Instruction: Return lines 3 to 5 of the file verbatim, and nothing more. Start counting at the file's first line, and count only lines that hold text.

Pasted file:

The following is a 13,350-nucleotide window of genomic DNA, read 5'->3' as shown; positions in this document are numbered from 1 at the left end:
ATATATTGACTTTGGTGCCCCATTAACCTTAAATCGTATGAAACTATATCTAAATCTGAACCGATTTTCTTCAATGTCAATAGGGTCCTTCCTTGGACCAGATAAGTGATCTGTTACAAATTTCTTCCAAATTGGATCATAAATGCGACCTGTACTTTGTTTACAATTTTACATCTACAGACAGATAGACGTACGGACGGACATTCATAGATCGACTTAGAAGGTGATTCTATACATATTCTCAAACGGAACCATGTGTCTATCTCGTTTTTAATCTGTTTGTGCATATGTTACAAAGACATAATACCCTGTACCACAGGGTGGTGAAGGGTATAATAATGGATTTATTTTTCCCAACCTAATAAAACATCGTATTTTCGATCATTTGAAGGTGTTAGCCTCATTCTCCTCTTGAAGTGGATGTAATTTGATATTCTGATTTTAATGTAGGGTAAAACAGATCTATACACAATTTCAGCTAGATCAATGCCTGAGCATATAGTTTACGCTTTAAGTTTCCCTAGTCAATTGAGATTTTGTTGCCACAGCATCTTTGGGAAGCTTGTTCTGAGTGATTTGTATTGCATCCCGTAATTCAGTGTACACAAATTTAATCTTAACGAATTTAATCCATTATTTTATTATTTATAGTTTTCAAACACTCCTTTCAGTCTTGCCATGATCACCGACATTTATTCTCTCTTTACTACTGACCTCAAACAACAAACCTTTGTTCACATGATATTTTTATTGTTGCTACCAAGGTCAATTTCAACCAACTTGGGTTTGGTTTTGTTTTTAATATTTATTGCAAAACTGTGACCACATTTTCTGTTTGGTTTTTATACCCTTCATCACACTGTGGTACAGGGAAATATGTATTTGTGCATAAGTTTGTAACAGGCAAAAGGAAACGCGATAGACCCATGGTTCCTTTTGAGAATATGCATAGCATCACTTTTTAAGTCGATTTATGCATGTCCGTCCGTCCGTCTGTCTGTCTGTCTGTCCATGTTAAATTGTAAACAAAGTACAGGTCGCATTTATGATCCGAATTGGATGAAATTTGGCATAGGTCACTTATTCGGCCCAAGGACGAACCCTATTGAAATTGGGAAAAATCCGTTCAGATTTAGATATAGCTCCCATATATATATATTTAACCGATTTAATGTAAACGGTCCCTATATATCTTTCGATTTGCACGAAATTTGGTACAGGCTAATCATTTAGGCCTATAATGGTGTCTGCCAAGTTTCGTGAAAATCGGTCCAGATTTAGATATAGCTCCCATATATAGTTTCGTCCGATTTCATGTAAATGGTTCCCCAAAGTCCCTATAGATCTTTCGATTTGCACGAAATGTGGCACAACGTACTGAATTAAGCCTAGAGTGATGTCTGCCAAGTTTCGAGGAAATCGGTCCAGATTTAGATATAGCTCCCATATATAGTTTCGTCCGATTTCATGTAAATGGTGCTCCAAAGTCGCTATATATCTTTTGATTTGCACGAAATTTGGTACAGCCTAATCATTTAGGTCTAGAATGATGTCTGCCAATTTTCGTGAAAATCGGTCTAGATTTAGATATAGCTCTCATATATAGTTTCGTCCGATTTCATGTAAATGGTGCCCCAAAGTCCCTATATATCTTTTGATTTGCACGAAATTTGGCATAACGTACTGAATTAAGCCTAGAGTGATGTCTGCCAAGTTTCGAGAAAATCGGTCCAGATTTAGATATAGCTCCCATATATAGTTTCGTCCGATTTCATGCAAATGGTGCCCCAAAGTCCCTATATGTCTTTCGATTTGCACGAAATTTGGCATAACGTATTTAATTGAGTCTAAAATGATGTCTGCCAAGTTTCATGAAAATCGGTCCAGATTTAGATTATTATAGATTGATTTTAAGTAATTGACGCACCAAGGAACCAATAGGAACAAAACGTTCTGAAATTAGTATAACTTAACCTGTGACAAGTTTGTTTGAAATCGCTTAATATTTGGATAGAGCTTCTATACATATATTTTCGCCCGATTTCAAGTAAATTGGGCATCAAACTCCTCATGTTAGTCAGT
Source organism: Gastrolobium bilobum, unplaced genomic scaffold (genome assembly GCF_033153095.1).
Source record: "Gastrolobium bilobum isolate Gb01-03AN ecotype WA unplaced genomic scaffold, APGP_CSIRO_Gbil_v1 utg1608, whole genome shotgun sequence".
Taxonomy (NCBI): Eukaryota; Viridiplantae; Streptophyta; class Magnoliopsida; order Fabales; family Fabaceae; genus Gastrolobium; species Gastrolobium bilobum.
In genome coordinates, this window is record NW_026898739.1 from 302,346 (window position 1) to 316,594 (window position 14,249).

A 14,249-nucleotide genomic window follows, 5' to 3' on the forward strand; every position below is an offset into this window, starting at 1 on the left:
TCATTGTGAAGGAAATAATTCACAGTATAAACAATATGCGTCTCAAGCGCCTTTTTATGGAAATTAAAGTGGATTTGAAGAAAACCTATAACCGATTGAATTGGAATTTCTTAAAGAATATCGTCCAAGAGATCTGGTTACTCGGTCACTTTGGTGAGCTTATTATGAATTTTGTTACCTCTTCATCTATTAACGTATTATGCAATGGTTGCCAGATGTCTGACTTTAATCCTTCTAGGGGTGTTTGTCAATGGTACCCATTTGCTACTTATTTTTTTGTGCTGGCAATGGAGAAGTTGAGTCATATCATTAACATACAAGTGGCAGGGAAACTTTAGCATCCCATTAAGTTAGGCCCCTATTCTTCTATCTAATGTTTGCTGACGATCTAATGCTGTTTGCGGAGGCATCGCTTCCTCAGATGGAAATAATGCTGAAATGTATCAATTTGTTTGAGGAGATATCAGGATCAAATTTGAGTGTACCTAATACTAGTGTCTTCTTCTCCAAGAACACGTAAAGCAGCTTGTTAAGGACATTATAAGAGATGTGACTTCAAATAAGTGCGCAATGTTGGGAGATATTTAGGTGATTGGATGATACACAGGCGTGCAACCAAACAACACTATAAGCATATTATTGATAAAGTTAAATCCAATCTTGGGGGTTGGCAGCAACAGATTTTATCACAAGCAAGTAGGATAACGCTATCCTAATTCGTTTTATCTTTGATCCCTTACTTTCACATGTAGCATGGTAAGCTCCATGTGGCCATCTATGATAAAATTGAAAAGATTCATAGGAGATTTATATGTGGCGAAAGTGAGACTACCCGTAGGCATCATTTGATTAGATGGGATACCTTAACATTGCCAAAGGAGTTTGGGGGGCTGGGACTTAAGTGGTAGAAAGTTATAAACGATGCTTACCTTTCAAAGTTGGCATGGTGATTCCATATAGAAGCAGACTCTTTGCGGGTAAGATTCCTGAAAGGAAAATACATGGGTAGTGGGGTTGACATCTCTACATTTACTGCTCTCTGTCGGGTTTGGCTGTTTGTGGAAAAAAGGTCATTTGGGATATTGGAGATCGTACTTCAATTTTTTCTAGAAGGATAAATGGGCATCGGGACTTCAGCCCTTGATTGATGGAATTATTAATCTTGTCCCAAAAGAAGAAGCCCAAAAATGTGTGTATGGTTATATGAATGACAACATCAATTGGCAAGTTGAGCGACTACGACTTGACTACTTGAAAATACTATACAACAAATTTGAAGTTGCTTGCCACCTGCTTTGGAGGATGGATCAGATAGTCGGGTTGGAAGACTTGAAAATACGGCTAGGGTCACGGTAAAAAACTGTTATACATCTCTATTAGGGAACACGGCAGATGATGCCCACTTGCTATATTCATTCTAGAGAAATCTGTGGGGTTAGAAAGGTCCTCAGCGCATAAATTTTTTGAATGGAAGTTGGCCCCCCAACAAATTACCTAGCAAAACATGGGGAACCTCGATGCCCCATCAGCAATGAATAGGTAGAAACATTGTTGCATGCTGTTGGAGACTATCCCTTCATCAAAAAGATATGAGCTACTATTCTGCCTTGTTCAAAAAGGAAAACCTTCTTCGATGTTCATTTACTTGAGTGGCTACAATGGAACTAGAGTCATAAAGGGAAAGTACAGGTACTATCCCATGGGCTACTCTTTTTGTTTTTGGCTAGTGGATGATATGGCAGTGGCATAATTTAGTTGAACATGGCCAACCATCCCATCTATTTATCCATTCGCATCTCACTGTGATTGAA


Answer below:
Source organism: Gastrolobium bilobum, unplaced genomic scaffold (genome assembly GCF_033153095.1).
Source record: "Gastrolobium bilobum isolate Gb01-03AN ecotype WA unplaced genomic scaffold, APGP_CSIRO_Gbil_v1 utg1608, whole genome shotgun sequence".
Taxonomy (NCBI): Eukaryota; Viridiplantae; Streptophyta; class Magnoliopsida; order Fabales; family Fabaceae; genus Gastrolobium; species Gastrolobium bilobum.